• Mike has very good range and instincts in center field. He gets a very good jump on the ball off the bat, covering both gaps.

      He has a pretty good arm there, but it is his worst tool, though certainly not a liability. He has such accuracy on his throws it makes up for his fringe-average arm.
    • Trout is a grinder in all aspects of the game.

    • Mike could have a Gold Glove in his future—he is that good out there.

    • During the 2012 season Trout seemed to make a highlight video at least once a week.

      "It was the ball you thought was going to drop in that Trout was there to catch. It was bringing back homers. It had to happen four or five times during the year. They weren’t just simple, ‘Jump up on the yellow stripe.’ It was two feet over the wall where it looked like his arm was going to disconnect from his body and then bringing the ball back," Angels G.M. Jerry Dipoto said.

    • The one aspect Trout's game that has ever prompted even the slightest bit of criticism, and kept observers from calling him a true five-tool player, is the strength of his throwing arm. Don't think he hasn't noticed.

      "He's got a little chip on his shoulder that he's trying to prove people wrong," said Angels bench coach Dino Ebel, who works with the outfielders. "That's the good thing about him. Like Albert [Pujols]. If you say he can't do something, he's going to prove you wrong. That's what Trout's mindset is -- 'I'm going to show everybody that I do have this arm strength, and I'm going to go out and do it.' And he has."

      In the Spring Training that preceded Trout's historic rookie season, the Angels' 22-year-old center fielder was limited greatly by tendinitis in his right shoulder. And when he was optioned to Triple-A Salt Lake in March, he vowed to Ebel that he would improve his throwing.

      Ebel believes Trout has "an average to above-average arm right now."

      "He was on that fringe of average," Ebel said. "Now, he's past that. He's average to above-average -- when everything is right, his footwork."

      Arm strength is probably the toughest aspect to improve because, as strength and conditioning specialist T.J. Harrington noted, the three muscles that account for how hard you throw -- the teres major, teres minor and infraspinatus -- are small and almost impossible to strengthen.

      "Just look at bodybuilders," Harrington said. "You can bulk up and look great. It doesn't mean that you have functionality to do anything. You just look good. We'd rather have the joint strong, then put muscle on top of it. Now you can do whatever you want. But if you're bulking up on top of the muscle, you still don't have shoulder stability. You need that stability."

      Resistance-band exercises, which Harrington has his position players do twice a week, helps strengthen those muscles, but there's no one exercise that can make you throw harder. The best way to improve arm strength, Harrington said, is through better mechanics and muscle memory, a byproduct of long-tossing.

      Trout entered the organization as a 17-year-old with raw throwing mechanics, and because he played in the Northeast, where harsh winters prevent players from throwing year-round.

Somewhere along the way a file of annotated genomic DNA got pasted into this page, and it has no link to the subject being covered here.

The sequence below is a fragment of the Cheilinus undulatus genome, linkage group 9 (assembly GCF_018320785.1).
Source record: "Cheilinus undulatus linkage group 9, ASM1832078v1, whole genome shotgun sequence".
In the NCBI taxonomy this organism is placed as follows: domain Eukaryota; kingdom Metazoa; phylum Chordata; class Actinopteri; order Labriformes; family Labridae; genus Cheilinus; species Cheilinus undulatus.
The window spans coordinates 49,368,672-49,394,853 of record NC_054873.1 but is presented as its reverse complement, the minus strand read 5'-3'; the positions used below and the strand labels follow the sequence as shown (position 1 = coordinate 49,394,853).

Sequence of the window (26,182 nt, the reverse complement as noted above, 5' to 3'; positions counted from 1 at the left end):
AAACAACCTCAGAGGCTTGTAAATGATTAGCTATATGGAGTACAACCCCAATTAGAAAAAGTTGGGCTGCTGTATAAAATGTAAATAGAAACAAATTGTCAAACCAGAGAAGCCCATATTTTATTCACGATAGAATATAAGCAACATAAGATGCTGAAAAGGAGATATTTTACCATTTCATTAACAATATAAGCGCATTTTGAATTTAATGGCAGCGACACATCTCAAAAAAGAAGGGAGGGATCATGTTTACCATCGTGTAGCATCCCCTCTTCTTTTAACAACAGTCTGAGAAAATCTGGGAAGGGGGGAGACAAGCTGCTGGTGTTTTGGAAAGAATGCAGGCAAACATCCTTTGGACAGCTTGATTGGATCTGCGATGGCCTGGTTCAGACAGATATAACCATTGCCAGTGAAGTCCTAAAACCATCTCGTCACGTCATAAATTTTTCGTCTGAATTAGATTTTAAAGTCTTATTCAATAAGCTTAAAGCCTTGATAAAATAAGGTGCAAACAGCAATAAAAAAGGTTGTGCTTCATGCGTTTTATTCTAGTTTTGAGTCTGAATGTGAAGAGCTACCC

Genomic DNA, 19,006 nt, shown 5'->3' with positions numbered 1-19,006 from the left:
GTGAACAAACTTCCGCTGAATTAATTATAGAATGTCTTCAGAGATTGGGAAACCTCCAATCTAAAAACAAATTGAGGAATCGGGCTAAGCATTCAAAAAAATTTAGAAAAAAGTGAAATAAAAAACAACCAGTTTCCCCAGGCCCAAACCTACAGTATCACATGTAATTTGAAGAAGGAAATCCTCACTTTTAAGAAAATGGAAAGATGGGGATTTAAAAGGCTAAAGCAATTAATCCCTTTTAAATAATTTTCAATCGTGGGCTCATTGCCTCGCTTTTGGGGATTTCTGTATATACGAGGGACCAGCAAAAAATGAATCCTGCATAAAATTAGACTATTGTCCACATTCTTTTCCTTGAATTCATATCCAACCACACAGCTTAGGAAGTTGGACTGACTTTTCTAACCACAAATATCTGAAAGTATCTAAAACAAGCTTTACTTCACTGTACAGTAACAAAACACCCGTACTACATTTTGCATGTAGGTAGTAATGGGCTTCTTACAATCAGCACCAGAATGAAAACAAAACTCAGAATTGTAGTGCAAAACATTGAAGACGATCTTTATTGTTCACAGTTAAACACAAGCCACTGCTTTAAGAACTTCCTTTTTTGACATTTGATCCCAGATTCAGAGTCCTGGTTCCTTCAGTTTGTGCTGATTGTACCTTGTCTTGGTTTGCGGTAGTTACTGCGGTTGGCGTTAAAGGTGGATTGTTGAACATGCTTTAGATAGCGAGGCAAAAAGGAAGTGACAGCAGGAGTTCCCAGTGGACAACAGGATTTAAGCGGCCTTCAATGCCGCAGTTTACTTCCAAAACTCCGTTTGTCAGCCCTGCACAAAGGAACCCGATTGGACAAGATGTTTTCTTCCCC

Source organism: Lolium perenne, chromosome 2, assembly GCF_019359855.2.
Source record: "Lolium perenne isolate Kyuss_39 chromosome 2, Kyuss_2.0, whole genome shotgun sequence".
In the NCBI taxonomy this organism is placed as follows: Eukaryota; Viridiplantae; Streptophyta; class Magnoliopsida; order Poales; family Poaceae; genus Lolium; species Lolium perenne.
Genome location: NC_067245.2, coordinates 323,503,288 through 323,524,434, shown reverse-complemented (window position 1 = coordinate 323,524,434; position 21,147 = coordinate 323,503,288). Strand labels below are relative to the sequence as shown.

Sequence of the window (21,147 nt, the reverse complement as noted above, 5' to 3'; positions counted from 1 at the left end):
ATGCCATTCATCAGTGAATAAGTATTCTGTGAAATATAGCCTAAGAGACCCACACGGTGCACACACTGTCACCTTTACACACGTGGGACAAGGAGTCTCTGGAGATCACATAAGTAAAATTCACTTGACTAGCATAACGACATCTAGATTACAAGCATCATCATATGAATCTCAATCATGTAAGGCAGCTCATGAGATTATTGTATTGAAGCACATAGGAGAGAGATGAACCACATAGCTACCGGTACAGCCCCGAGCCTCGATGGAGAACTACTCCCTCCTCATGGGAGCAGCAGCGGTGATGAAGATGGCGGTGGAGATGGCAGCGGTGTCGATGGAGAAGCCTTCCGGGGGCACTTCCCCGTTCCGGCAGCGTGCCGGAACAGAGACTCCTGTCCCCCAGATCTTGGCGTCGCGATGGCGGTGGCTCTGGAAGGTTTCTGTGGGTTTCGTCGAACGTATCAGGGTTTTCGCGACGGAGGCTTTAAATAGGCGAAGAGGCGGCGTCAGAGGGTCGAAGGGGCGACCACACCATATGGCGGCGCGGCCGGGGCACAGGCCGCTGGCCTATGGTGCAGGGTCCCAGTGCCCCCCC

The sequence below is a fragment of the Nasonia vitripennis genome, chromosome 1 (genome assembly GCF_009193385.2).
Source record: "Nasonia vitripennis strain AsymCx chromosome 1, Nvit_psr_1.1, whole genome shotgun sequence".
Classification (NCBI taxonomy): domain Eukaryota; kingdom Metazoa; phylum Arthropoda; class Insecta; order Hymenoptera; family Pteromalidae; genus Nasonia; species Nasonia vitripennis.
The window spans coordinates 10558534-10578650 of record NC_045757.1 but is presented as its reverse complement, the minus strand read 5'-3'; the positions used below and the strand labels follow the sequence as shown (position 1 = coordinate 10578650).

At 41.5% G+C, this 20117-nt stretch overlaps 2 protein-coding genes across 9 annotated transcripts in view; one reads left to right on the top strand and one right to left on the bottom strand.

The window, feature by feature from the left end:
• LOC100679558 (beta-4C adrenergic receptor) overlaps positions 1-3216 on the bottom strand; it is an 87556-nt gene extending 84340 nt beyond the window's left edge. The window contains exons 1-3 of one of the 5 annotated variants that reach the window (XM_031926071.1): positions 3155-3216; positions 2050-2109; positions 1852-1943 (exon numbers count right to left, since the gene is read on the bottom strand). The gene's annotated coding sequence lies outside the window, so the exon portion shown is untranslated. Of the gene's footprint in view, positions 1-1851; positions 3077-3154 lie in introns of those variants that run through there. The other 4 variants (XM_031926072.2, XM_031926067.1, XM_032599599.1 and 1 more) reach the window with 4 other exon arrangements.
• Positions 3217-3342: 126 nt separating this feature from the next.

"He's improving on it every day, he's working at it, and that's something he's taken pride in from Day 1," Ebel added. "He's doing the weight program, the shoulder exercises, we're throwing to bases more now, he's throwing more long-toss. He's showing an above-average arm now.". Trout working hard to improve arm strength. April 6, 2014 Alden Gonzalez  MLB.Com.
    • Trout, having learned the hard way, no longer is playing with reckless abandon, crashing into walls. Defensively, Trout's routes and arm strength have been questioned. Working diligently, he has upgraded his defense significantly. (June, 2014)


    • Mike has been clocked in 6.5 seconds in the 60-yard-dash. And he gets from home plate to first base in 3.9 seconds on a routine grounder to shortstop—superb speed from the right side. That means he legs out a lot of infield hits. And he can beat out a bunt in 3.65 to 3.7 seconds.

      Scouts rate him at least a 70, and normally an 80, for his speed in the 20-80 scouting scale.
    • In 2012, Trout became the youngest player to steal 40 bases since a kid named Ty Cobb swiped 53 for the 1907 Tigers. He fell one steal short of joining Barry Bonds and Eric Davis as the third player in history to pull off a 30-50. At one point, Trout bagged 30 steals in a row without being caught.

    • June 17, 2013 -- When the 21-year-old scored his  249th run of his career, he became the fastest player to score 200 runs since Ted Williams (225 games) and Barney McCosky (236 games) reached the mark in 1940.

      On August 7, 2013, his 22nd Birthday, Trout's 77 career stolen bases made him the third AL player since 1900 to steal 75 bases before turning 22. Rickey Henderson and Ty Cobb were the others.
    • On the bases, Trout dives head-first more often than purists would like but appears to have figured out how to reduce injury risk, starting his dive at the correct distance from the bag and keeping his hands out of harm's way.


    • March 2012: Trout battled a nasty virus most of spring training, dropping over 15 pounds, but gaining 10 of it back by the start of the season.

      He also was limited to DH duties for a time because of tendinitis in his right shoulder.
    Last Updated 8/22/2014. All contents © 2000 by Player Profiles. All rights reserved.